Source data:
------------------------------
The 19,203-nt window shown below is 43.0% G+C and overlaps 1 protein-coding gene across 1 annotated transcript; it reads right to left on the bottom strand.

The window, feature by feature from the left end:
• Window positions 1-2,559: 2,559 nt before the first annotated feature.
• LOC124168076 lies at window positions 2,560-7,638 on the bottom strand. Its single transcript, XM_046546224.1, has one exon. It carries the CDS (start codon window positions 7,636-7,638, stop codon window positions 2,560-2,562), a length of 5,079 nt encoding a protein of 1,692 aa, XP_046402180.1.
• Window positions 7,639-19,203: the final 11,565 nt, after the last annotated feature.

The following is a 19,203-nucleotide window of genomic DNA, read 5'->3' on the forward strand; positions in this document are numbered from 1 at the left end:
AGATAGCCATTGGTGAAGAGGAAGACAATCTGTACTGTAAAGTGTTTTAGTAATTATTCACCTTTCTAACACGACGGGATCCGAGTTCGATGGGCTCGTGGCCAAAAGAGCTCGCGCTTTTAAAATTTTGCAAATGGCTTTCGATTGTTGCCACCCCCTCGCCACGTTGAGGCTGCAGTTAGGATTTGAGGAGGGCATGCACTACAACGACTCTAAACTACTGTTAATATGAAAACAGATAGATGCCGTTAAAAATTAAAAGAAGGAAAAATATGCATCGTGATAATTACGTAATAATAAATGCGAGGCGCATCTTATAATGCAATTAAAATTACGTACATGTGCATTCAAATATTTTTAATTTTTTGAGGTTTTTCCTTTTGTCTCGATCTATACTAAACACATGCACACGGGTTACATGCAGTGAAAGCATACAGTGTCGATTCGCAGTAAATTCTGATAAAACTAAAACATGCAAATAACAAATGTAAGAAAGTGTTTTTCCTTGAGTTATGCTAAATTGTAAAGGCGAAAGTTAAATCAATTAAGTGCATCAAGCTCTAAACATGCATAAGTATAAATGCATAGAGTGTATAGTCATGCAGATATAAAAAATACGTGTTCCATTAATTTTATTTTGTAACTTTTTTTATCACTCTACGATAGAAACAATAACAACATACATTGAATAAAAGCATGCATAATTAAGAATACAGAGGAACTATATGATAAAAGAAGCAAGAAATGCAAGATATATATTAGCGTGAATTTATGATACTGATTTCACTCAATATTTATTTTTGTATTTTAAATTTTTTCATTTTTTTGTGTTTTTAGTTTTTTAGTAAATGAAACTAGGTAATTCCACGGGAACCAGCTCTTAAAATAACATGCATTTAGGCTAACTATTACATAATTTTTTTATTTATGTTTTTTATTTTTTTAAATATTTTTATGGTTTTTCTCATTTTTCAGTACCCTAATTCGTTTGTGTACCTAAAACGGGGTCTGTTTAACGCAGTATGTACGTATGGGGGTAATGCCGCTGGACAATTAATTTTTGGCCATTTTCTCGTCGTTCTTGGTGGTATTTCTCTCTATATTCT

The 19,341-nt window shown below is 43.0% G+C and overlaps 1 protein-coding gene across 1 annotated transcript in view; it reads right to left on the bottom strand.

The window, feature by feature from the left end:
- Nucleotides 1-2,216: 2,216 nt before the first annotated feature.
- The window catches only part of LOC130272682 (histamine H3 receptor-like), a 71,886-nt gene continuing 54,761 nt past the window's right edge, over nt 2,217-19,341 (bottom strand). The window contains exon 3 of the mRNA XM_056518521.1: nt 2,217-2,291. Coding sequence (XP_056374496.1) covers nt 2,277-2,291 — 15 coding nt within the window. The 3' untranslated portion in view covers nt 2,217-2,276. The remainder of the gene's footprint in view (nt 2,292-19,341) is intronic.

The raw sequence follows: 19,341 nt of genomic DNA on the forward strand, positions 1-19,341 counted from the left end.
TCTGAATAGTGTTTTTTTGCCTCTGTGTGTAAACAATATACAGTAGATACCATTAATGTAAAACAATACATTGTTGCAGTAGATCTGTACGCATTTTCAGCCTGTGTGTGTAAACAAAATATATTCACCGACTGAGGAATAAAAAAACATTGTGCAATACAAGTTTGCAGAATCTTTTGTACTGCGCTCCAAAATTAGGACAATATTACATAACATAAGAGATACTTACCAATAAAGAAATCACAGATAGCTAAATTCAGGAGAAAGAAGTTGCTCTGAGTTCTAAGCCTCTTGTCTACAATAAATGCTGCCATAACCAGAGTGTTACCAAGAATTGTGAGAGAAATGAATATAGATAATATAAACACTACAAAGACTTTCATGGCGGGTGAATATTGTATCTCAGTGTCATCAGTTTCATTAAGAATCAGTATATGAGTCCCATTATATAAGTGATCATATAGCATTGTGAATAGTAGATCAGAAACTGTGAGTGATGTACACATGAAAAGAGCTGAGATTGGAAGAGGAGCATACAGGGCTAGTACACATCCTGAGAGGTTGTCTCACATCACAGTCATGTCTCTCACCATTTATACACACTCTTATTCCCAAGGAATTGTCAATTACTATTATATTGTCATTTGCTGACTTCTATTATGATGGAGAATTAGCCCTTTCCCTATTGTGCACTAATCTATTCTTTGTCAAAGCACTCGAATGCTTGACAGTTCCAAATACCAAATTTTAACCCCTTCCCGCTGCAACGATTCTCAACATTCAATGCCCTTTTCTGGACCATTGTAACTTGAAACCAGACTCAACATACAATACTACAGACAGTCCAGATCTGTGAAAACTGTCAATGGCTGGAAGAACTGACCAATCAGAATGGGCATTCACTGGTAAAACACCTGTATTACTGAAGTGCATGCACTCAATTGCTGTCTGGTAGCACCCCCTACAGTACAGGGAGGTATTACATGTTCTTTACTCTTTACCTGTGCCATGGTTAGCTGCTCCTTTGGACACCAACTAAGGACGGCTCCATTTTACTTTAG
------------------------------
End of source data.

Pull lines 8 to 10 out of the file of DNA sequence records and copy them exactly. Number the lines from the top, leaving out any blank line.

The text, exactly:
The 19,341-nt window shown below is 43.0% G+C and overlaps 1 protein-coding gene across 1 annotated transcript in view; it reads right to left on the bottom strand.

The window, feature by feature from the left end:
- Nucleotides 1-2,216: 2,216 nt before the first annotated feature.